August 25, 2001
8:55 AM   Subscribe

Not many still-practiced sports existed at the dawn of recorded history. Sumo wrestling is one of them. I've been trying to learn more about Sumo lately, and with the Aki-Basho tournament coming up next month, now is the time to follow along on the web as the drama unfolds.
posted by machaus (5 comments total)
The first link was actually created by a group of high-schoolers. Quite impressive. Any other sumo followers out there? Where do you get your fix?
posted by machaus at 8:56 AM on August 25, 2001

There is definitely, as the one site says "more than fat guys in diapers" to sumo. If anyone turns the TV on to sports in my house, it's my wife, and it's either figure skating (with those anorexic teens) or sumo. (She calls Takanohana a "cutie." I guess compared to Mushi, she's got a point.) As a budding Nipponphile (been to Japan twice in the last 4 years -- I've even got a collection of quotes from The Way of the Samurai (inspired by the movie Ghost Dog) on my consulting business' website.), I too have gotten into the sport.

In the US, ESPN and ESPN2 usually carry 1-hour summarys of the major bashos (tounaments) which focus on the major bouts of each day. I stay on top of these broadcasts by periodically checking Yahoo's TV search page. Unfortunately, the ESPN broadcasts are too often multiple repeats of previous bashos. For example, this afternoon (8/25) and tomorrow's (8/26) broadcasts are the third time around (at least) for last January's basho. By the way, I notice there's also an upcoming National Geographic documentary on sumo as well on CNBC on 9/3. Again, a repeat, but highly recommended for a painless intro to the "fighting spirit" of the sport.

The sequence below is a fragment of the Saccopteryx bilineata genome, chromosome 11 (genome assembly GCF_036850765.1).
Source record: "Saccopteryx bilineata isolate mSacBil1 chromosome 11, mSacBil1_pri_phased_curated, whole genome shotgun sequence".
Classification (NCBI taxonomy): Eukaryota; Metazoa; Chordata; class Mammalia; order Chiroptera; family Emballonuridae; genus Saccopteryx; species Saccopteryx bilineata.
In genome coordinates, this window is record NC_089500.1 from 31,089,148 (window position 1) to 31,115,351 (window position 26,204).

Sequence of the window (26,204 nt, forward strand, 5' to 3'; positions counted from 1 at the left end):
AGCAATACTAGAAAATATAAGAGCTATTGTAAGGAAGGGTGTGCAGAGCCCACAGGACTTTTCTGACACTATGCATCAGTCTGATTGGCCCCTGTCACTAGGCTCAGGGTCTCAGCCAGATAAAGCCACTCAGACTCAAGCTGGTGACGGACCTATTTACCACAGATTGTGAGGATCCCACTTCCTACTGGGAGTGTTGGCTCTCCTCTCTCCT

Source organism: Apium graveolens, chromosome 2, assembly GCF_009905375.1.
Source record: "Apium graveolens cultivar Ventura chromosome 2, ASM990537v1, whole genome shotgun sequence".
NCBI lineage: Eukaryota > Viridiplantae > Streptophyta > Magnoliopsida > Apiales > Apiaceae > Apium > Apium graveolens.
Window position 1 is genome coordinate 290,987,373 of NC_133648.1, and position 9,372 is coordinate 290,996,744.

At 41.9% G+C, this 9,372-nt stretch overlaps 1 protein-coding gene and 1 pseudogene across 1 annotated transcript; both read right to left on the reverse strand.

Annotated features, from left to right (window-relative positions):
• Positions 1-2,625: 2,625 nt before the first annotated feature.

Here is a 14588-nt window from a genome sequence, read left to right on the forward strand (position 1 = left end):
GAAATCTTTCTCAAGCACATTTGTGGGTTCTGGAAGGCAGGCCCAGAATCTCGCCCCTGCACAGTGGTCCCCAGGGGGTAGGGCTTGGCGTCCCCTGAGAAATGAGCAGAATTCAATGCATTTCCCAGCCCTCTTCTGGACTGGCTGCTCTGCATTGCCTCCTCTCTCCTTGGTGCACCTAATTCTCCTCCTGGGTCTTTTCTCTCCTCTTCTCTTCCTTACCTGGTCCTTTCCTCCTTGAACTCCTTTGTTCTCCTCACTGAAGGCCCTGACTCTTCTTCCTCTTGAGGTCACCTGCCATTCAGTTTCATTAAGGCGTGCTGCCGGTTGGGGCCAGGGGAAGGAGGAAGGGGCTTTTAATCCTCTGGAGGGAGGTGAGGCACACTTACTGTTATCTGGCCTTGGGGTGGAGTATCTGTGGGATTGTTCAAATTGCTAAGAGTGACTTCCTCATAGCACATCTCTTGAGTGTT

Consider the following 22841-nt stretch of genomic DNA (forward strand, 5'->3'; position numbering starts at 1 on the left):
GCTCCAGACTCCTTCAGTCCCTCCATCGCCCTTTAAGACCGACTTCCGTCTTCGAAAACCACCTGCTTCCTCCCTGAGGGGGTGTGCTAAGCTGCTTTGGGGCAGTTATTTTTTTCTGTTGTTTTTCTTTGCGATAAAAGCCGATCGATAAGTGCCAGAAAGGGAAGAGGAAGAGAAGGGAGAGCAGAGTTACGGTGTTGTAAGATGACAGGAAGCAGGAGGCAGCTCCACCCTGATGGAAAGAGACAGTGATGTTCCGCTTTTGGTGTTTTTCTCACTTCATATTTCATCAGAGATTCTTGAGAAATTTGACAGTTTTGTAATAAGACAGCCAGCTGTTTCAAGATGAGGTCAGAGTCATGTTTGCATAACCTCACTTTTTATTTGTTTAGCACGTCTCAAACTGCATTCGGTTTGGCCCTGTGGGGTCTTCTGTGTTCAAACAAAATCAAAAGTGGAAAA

One of the disappointments of the US broadcasts is the almost exclusive focus on the bouts. I wish they did more of the pre-bout and daily rituals. It looks to be truly fascinating.

My wife and I are considering another trip to Japan/China/Hong Kong in the spring, and I've found a tour that starts in China just as the Osaka basho in March ends. If anybody has any guidance on how to get tickets for upcoming bashos from the US -- most of the websites I see lead me to Japan only outlets -- I'd appreciate hearing about it.
posted by fpatrick at 9:47 AM on August 25, 2001

I forget the channel out here; I think it's 62, one of the international ones. Anyway, my roommate and I were addicted to sumo for a good long time, and we'd stay up late for the highlights of whatever tournament was going on.

I think my favorite moment was seeing Taiko (at least, I think that was his name) win a match. Taiko was small by sumo standards: 5 foot 9 and hovering around 220 lbs. Small, especially next to giant hulks who were around 6 feet and 370+ lbs. And he pulled it off like you'd expect: the wrestlers launched at each other, Taiko side-stepped, and he used his opponent's own momentum against him. Pushed him right out of the ring. Very cool.
posted by RakDaddy at 11:21 AM on August 25, 2001

I used to keep up with sumo tournaments by watching Today's Japan, a nightly 30-minute broadcast that aired on PBS stations. Sumo Now! is probably the best way to keep up with bouts online, but it's not the same without a video feed of salt tossing, the stare down, and all the other strange rituals. Sumo World magazine, published from Japan in English, is great for historical and educational coverage of the sport.

Sumo trivia: The original home of Yahoo! was two Stanford workstations, akebono and konishiki, named after the top two Hawaiian sumo wrestlers.
posted by rcade at 6:24 PM on August 25, 2001

Sumo today is big guys in Reeboks who dig Weezer, apparently.
posted by werty at 7:07 AM on August 27, 2001

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